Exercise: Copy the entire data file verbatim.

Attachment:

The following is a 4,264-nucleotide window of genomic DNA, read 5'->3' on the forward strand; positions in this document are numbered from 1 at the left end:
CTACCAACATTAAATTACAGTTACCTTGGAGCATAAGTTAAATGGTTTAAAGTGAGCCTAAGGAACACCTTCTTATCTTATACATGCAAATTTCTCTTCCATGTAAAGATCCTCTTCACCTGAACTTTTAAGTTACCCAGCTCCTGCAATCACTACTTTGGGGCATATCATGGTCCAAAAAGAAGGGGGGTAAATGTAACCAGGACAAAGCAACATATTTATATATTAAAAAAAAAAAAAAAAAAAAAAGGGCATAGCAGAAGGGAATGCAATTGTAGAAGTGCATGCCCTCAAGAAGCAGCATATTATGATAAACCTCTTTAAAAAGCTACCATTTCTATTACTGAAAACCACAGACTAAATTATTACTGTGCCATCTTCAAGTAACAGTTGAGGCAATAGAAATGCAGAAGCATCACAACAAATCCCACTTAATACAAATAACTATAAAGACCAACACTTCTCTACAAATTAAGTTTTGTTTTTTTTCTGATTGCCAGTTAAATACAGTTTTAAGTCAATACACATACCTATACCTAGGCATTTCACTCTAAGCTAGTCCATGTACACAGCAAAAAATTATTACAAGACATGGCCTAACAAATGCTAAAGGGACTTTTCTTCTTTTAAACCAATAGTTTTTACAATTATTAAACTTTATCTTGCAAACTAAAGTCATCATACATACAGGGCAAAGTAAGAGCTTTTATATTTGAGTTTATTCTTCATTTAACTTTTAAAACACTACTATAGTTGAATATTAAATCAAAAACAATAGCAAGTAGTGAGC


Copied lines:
The following is a 4,264-nucleotide window of genomic DNA, read 5'->3' on the forward strand; positions in this document are numbered from 1 at the left end:
CTACCAACATTAAATTACAGTTACCTTGGAGCATAAGTTAAATGGTTTAAAGTGAGCCTAAGGAACACCTTCTTATCTTATACATGCAAATTTCTCTTCCATGTAAAGATCCTCTTCACCTGAACTTTTAAGTTACCCAGCTCCTGCAATCACTACTTTGGGGCATATCATGGTCCAAAAAGAAGGGGGGTAAATGTAACCAGGACAAAGCAACATATTTATATATTAAAAAAAAAAAAAAAAAAAAAAGGGCATAGCAGAAGGGAATGCAATTGTAGAAGTGCATGCCCTCAAGAAGCAGCATATTATGATAAACCTCTTTAAAAAGCTACCATTTCTATTACTGAAAACCACAGACTAAATTATTACTGTGCCATCTTCAAGTAACAGTTGAGGCAATAGAAATGCAGAAGCATCACAACAAATCCCACTTAATACAAATAACTATAAAGACCAACACTTCTCTACAAATTAAGTTTTGTTTTTTTTCTGATTGCCAGTTAAATACAGTTTTAAGTCAATACACATACCTATACCTAGGCATTTCACTCTAAGCTAGTCCATGTACACAGCAAAAAATTATTACAAGACATGGCCTAACAAATGCTAAAGGGACTTTTCTTCTTTTAAACCAATAGTTTTTACAATTATTAAACTTTATCTTGCAAACTAAAGTCATCATACATACAGGGCAAAGTAAGAGCTTTTATATTTGAGTTTATTCTTCATTTAACTTTTAAAACACTACTATAGTTGAATATTAAATCAAAAACAATAGCAAGTAGTGAGC